His premature confession likely won’t send him into the maw of the Oprah Winfrey Media Makeover Machine anytime soon, but still, it was nice not to hear a raft of excuses from a 30-year-old man. The sad part for Gay, of course, is that he is 30, coming off a series of injuries and hip surgery and nearing the end of his career. He has been an outspoken critic of doping in his sport and asked to be part of USADA’S “My Victory” program, one of 11 athletes who volunteered to undergo more rigorous testing to show support for drug-free competition.
Now he likely will lose at least six months of competition, and possibly more — as well he should. Rules are rules. But in the wake of the Lance Armstrong lie-fest, Gay’s guilt is somehow still a breath of fresh air. And that’s a sorry state of affairs.
Adidas reacted swiftly, dropping Gay like a hot baton. He had a no-doping clause in his contract, of course, so the company is perfectly within its rights. Still, it might have spent a few minutes working on its statement: “We are shocked by these recent allegations, and even if we presume his innocence until proven otherwise, our contract with Tyson is currently suspended.” (Adidas’s cynicism, my italics.)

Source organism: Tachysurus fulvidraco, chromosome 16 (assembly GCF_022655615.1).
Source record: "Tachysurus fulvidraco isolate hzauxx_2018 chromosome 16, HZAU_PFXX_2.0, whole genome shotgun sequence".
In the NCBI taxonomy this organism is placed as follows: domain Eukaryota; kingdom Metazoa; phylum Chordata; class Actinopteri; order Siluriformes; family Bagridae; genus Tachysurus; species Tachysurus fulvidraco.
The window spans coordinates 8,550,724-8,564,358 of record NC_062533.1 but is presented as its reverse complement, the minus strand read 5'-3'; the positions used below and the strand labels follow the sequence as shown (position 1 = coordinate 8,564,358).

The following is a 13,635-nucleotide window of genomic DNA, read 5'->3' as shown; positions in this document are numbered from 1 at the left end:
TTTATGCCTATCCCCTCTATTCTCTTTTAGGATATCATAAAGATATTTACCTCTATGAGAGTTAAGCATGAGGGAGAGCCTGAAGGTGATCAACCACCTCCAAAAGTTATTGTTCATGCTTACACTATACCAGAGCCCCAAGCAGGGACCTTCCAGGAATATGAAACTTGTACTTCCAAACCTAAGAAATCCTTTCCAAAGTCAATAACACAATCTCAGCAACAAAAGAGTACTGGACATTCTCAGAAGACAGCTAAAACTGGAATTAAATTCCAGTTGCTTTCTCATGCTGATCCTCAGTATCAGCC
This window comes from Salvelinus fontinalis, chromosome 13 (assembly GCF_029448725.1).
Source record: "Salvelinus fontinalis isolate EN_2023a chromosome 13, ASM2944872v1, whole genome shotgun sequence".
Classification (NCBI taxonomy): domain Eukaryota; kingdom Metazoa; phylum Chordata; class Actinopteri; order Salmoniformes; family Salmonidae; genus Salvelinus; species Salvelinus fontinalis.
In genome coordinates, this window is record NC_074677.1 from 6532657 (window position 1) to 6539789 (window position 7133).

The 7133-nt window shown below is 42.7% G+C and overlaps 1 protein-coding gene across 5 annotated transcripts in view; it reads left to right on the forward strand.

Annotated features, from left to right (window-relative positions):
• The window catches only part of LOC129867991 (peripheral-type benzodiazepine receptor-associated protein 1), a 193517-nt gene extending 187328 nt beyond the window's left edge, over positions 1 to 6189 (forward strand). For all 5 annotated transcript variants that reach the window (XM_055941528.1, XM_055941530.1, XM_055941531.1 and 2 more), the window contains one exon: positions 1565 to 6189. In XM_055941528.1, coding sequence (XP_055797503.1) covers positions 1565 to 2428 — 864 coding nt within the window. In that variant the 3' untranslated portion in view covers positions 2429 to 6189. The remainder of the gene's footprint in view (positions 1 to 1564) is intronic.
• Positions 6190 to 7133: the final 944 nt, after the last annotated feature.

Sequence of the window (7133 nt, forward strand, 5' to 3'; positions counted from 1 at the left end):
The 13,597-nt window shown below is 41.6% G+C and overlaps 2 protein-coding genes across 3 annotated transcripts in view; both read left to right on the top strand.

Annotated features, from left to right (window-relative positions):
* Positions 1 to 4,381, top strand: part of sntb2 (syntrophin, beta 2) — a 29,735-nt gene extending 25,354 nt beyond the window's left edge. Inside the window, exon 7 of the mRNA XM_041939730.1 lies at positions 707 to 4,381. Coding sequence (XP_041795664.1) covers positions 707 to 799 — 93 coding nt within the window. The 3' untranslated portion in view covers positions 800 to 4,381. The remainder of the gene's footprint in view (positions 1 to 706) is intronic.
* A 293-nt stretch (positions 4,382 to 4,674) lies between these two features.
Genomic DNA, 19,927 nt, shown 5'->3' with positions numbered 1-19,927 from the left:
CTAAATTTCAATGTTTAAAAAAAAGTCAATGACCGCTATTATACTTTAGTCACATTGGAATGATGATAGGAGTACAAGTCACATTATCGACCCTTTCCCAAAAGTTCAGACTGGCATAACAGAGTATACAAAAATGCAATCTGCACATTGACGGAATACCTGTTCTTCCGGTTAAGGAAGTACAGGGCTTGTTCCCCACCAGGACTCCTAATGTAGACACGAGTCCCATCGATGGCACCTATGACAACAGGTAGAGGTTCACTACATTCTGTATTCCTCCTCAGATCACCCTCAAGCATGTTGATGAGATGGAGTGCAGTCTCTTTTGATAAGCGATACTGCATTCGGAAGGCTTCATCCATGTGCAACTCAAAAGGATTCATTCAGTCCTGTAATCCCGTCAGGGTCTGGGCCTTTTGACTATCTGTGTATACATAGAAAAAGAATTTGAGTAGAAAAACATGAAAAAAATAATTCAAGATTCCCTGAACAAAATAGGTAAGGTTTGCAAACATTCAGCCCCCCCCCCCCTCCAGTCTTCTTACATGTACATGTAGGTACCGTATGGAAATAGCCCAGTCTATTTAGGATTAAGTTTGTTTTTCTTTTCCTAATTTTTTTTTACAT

In fairness to Adidas, it’s hard not to be cynical about sports and doping in 2013. Every athlete who shows marked improvement or suddenly bursts on the scene to perform feats of strength or speed is unfairly subject to rumors and innuendo, however unfair. Just ask the Orioles’ Chris Davis. The whispers about him have increased exponentially with his home run and RBI totals, which is totally unfair and a product of the current climate. The joy of the McGwire-Sosa home run battle? Those days are gone. There is no joy in Mudville — Mighty Casey has too much muscle mass, his head has gotten bigger over the years and his home run-to-strikeout ratio is out of this world.
MLB is holding its breath about Davis even as it prepares to announce penalties from the Biogenesis scandal. Those will be closely examined and hotly contested, one assumes, because they don’t involve popped drug tests. Still, USADA got Armstrong with a case that was long on testimony and short on physical evidence; it proved it can be done. (And to be clear, I no longer have any doubt that Armstrong was a doper and is a liar.)